Physicians can apply their knowledge practically by providing bedside medical care or theoretically by advancing basic research – or they can intertwine the two career paths as Anton Henssen has done. The young doctor has specialized in pediatric oncology, a field that focuses on discovering and treating the causes of cancer in children. Since late 2018 he has headed an Emmy Noether Research Group at the ECRC , which at the same time is a guest group at the MDC. He also works as a physician in the Division of Oncology and Hematology in Charité’s Department of Pediatrics.
The cancer specialist is particularly interested in how rare malignant childhood tumors such as sarcomas and neuroblastomas form. He is investigating fundamental genetic changes, while at the same time looking into how his findings can be converted into clinical diagnostics and treatments. “We have discovered, for example, that DNA errors and repair defects can be combated by certain drugs, and we are currently conducting further tests in the laboratory,” reports Anton Henssen. His work at the ECRC focuses primarily on experimental treatments for rare sarcomas, as well as on genetic predispositions for the development of tumors. Henssen is seeking not only to tackle these questions through basic research, but also to set up an outpatient clinic for pediatric oncology at the ECRC. Such a clinic could, for example, provide guidance and counseling to families with genetic predispositions.
Treatment focuses on the individual patient
“I belong to a new generation of doctors who believe it’s important to make current knowledge from research more available to patients,” explains Henssen. An example, he says, is the new technology that enables the sequencing of tumor DNA and even of single cells, thus making it possible to treat patients in a more personalized way. “My work fills a gap because it is often not possible to effectively treat rare or complicated cases with normal therapies,” he said confidently. Henssen and his team are already sequencing the DNA of the entire genome of individual patients in order to facilitate a personalized therapy and consultation. What is crucial here is not the type of tumor, as would be the case in classic oncology, but rather the genome and the associated disease mechanisms.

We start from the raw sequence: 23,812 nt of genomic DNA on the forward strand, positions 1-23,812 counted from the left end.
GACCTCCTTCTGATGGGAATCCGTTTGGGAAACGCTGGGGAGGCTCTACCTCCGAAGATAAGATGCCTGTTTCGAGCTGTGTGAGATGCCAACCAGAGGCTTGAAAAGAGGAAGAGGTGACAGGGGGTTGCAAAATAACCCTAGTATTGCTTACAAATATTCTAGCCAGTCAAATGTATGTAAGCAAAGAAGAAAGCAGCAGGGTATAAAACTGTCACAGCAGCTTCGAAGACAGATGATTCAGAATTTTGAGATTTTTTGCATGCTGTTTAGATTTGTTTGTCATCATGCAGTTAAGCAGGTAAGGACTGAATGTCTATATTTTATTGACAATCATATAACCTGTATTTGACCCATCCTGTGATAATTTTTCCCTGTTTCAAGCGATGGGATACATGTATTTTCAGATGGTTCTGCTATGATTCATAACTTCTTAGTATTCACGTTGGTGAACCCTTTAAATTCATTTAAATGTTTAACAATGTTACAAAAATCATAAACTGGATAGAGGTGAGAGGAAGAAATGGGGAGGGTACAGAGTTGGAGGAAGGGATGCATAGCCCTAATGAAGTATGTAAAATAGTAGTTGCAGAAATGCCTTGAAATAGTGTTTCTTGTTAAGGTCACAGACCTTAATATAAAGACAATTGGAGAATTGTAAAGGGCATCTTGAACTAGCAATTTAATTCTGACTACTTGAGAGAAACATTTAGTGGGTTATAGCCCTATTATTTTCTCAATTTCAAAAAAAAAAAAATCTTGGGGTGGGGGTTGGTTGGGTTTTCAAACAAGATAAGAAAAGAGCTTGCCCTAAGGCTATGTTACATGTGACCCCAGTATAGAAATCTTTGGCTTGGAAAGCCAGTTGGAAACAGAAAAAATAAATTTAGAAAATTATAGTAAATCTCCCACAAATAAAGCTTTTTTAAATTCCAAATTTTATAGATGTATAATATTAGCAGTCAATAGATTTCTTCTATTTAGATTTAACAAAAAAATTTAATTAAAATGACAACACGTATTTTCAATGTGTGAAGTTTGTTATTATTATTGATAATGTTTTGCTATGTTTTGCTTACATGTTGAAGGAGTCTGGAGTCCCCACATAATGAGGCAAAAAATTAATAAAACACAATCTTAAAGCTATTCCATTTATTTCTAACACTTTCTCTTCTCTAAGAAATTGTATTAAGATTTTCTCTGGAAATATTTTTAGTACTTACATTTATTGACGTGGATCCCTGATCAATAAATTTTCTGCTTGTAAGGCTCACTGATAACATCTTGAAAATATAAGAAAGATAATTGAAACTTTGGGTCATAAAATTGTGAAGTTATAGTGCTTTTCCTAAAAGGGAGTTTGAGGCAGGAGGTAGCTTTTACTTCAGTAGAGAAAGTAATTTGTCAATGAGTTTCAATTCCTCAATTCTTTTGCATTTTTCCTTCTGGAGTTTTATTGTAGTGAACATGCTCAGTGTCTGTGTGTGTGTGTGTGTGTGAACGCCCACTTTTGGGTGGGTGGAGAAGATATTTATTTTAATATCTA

“Even though there are currently not enough specialists and the technology is too expensive for broad use,” he says, “we are approaching a point where it would make sense to move forward with the technology and establish it as a new standard.” Many young physicians, however, have still not come into contact with this technology and Henssen wants to change that by providing training in his group.
Exchange across disciplinary borders at the MDC
With the ECRC and the MDC, Henssen has found a good place to pursue his goals. “I value highly the interdisciplinary environment and find it important that all clinical disciplines are represented at the ECRC and the MDC,” he says. “After all, cancer can affect all organs – it is therefore necessary to take a holistic view of patients.”
Henssen did not enter the field of oncology until after his doctoral studies. Following training in neuroscience at Forschungszentrum Jülich, he earned his PhD from RWTH Aachen University. As a junior physician at Essen University Hospital he first studied childhood tumors in depth, in particular those that develop from precursor neuronal tissue. A research fellowship then took him to the United States for three years, where he devoted his time to studying tumor DNA sequencing at New York’s Memorial Sloan Kettering Cancer Center, one of the world leading institutions for cancer research. He moved to Berlin in 2016 to further his medical education at Charité as part of the Clinician Scientist Program of the Berlin Institute of Health (BIH) – and to delve deeper into basic oncological research at the ECRC and the MDC.
Author: Wiebke Peters